Daring to Wear Love

23 Oct

Originally uploaded by lauren_onizzle

Last night I attended what has now become an annual fundraiser for the Stephen Lewis Foundation, the Dare to Wear Love fashion show. (See a longer, earlier post from last May.)
For it, 25 Canadian designers were given a bolt of cloth from Africa and asked to come up with something great. And so they do, designing concoctions that run the gamut from wacky to wonderful. Such is creativity – as the proceeds from the tickets goes to the Foundation’s various grassroots projects throughout Africa.
Yet I am struck by nonetheless with a question a friend raised: what does any of this really have to do with issues of poverty – in this case HIV/Aids? Aren’t we all there just to show off our outfits and our networks and how fabulous we are as we swill our cocktails?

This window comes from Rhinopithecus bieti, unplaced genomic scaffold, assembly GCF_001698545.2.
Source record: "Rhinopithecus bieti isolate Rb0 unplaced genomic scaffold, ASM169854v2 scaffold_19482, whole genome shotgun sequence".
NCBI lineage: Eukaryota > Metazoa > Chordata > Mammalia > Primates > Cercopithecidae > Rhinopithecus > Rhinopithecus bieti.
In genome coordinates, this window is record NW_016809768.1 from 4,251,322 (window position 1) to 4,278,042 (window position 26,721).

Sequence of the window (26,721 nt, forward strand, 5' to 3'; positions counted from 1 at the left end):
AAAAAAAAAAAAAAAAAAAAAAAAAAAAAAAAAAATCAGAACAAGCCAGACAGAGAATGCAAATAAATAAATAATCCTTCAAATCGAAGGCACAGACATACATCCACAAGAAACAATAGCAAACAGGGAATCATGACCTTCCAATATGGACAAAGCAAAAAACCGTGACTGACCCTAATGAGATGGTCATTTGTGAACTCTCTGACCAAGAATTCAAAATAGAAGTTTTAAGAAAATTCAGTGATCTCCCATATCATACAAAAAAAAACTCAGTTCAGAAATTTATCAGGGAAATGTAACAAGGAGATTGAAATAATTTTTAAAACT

Obviously I can’t answer for everyone – and in the end of course, the money we paid for our tickets is crucial to many people who earn the price of one of those cocktails in a week.
Chris Tyrrell, one of the show’s organizers, told me a little while ago that he didn’t want to find a way of doing some good – and I’m paraphrasing here — by concentrating on the hard luck of those people, on their victimhood, but rather on their strength, determination and ability to carry on. I agree, and feel strongly that a focus on the poor as survivors, or as protagonists, rather than victims is as crucial as the material help they may receive from us. It empowers them and us.
And I have to admit I also liked the fact that this fundraiser wasn’t a dour affair. After all, creativity and self-expression, however crazy, are hugely important aspects of our humanity.

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